This is a rare win for us.
Yesterday, our Nigerian Senate in spite of itself, passed the historic Not Too Young To Run Bill with 86 lawmakers voting in favour of enacting a law that will reduce the age for running for the office of the President 40 to 35; Governor 35 to 30; House of Representatives 30 to 25; and State of house of assembly 30 to 25.
Today, the House of Representatives followed suit with 21 more representatives voting in favour that was expected.
The fight may have been hard won – youth groups across the nation had to threaten the lawmakers with a showdown and mass actions last week when rumours spread that the bill had been removed from the list of those to be considered during the ongoing Constitutional review and that’s not counting the months we’ve all had to wait to see if they were even going to ever take the bill seriously at all. Still, it is a win for us all.
It’s a win for all the young people in Nigeria who have had to sit back and watch men (and a few women) with ancient ideologies (whenever they had any) lead us in a one-step-forward-and-ten-steps-backwards dance for the past 18 years.
It is a win for all the even younger people whose destinies will be shaped by the decisions made by Nigerian leaders at the crucial point in our history.
It is even a win for all the much older Nigerians with enough good will to wish that through this bill, Nigeria can join the ranks of nations whose pools of human capital for leadership aren’t limited to the same old people year-in-year-out.
It is a win for an 8th Assembly whose score sheet has been in the reds for much longer than would have been redeemable, were it not for their passing of this bill.
And finally, it is a complete win for social advocacy in Nigeria. For all youth groups across the country, especially the #NotToYoungToRunMovement who kept the hope alive even when it seemed impossible. It is because of them that Nigerian politics has a chance of being injected with fresh, young and innovative ideas that are so important in today’s world.
For not thinking that they were too young to take on the establishment; for making sure that their voices were heard loud and clear without reducing the nobility of their claims by resorting to violence; and for doing one of the most clichéd yet difficult things in the world by standing up for what they think is the right thing – these are the real winners.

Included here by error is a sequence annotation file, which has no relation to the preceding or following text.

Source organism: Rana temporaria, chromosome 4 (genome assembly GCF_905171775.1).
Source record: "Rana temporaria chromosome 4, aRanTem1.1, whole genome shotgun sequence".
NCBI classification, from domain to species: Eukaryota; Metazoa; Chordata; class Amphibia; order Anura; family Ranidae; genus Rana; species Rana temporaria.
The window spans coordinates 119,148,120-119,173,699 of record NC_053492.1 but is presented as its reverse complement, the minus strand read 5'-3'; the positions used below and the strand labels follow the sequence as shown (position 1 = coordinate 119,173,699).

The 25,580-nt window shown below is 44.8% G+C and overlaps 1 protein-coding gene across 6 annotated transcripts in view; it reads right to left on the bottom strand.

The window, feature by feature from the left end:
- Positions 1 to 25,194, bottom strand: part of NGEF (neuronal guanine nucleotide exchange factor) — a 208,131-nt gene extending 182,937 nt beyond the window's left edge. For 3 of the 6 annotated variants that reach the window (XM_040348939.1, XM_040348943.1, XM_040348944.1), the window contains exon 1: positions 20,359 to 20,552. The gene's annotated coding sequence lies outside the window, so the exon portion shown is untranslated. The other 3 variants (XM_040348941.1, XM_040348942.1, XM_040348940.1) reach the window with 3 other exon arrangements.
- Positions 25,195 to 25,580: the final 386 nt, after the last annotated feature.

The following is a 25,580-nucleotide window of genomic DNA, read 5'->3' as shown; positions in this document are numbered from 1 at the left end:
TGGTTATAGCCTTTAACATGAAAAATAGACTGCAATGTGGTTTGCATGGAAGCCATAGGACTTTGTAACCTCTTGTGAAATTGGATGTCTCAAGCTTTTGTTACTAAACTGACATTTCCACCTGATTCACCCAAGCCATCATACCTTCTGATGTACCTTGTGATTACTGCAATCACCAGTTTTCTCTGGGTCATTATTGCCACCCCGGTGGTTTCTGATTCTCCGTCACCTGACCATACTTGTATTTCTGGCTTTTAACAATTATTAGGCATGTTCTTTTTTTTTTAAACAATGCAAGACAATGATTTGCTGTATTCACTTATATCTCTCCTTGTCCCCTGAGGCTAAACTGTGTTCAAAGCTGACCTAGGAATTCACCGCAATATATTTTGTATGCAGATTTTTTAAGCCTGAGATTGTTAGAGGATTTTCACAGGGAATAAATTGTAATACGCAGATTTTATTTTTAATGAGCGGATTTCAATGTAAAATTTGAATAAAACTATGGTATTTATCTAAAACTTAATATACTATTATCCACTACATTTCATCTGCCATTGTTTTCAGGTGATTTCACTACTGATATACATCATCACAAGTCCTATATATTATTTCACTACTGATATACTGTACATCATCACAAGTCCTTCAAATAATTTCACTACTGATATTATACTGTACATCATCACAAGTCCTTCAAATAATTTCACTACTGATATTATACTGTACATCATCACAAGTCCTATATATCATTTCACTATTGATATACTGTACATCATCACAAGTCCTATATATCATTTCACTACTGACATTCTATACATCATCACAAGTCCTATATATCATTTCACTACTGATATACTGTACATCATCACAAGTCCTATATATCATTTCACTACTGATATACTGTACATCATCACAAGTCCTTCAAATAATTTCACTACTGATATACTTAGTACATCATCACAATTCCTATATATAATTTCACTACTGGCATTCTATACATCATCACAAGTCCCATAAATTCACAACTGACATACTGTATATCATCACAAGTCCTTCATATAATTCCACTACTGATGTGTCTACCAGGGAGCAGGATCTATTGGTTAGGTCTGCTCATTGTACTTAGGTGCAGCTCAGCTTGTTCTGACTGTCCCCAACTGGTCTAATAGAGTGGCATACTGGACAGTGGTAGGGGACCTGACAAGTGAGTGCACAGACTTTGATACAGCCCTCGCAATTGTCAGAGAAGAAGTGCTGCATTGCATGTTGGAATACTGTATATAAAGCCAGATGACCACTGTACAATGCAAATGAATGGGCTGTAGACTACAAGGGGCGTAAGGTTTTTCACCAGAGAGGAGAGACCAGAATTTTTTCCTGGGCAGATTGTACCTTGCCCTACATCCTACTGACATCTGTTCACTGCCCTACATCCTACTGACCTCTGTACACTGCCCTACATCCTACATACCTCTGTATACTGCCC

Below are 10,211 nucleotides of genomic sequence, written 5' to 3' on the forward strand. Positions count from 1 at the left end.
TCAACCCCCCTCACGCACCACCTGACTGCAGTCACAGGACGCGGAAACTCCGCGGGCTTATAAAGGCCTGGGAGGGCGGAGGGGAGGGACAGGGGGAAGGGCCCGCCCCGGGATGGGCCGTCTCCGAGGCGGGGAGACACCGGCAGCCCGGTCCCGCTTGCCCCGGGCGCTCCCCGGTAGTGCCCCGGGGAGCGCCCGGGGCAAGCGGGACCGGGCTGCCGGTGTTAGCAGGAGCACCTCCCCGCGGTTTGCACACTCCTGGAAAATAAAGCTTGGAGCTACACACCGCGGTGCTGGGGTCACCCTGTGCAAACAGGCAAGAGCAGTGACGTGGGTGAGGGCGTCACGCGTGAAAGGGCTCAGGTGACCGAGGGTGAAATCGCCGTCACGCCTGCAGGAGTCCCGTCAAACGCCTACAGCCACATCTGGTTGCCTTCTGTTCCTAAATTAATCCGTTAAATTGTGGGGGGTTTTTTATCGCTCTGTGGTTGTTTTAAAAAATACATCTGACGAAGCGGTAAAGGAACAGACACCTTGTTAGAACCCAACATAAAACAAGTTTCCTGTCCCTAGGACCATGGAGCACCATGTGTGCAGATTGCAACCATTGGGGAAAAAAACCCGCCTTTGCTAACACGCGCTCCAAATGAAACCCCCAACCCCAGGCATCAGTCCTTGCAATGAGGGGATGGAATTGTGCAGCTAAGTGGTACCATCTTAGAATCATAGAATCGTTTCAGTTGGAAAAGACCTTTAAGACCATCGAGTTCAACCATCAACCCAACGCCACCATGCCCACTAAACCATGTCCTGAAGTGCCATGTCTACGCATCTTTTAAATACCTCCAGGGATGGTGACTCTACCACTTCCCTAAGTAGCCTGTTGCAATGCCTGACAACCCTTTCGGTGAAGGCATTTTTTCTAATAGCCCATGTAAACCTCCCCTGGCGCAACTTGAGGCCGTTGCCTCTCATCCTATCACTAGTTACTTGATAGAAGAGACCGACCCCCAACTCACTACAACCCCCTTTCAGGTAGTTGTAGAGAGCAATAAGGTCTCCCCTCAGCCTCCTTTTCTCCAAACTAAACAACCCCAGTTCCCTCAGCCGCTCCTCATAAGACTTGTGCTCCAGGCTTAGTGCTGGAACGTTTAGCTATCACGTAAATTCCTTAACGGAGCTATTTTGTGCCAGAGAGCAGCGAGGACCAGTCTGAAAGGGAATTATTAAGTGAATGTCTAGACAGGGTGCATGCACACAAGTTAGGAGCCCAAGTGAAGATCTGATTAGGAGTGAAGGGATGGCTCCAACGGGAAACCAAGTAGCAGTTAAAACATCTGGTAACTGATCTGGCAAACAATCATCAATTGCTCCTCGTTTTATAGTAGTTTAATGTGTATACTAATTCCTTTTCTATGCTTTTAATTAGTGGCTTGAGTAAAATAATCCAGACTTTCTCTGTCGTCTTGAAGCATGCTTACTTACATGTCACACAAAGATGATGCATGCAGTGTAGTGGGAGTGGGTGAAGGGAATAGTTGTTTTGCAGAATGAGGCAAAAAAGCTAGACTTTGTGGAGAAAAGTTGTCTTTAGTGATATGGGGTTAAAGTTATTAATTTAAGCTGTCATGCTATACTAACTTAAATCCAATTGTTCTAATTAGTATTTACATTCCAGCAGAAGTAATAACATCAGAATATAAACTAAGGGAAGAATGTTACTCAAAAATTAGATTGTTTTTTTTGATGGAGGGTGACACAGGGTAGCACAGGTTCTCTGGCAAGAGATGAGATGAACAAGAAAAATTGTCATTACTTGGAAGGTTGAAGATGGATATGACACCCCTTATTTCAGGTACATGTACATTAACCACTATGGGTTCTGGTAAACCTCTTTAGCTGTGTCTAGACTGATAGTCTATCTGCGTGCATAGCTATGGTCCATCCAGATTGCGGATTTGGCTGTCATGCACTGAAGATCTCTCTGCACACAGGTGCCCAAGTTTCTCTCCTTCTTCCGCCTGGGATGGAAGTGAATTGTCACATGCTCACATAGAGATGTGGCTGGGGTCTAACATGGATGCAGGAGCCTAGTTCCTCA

But this, people, isn’t the promised land. This bill still has to travel round 36 states with the sole purpose of winning over a diverse group of State legislators who may or may not yet understand how important this is for the future of our country. The gospel needs to reach a majority in (at the very least) 24 of these States as the Constitution requires not only majority support in the National Assembly but also a two-thirds majority support from all State Assemblies in the country for an amendment of this nature to take effect.
So in a sense, the work has just begun. Those youth groups who promised mass action against federal legislators last week need to consolidate their efforts and not rest on their oars now. Nigerians at grass root levels need to be made to understand how important this is for their futures. Their progeny. This is no longer just for the city kids. It’s as much the business of a farmer in Ebonyi as it is the business of the herdsmen in Sokoto. That’s what the mass action looks like now.
This is important so that State legislators from the East to the North East feel the pressure that their federal counterparts felt until they resolved to pass this.
This is the time to truly effect the Hall of Shame that will expose those Senators and Representatives who voted against or absented from voting all together so that they can serve as deterrents for those at State level.
And even when (yes, when) the amendment eventually becomes a reality, we must remember that that is when the real work begins. The work of ensuring that all 25 and older electable Nigerians understand that too whom much is given, much more is truly expected.
Creative mind. Enthusiast. Learner. Multipotentialite. And here, an assistant editor.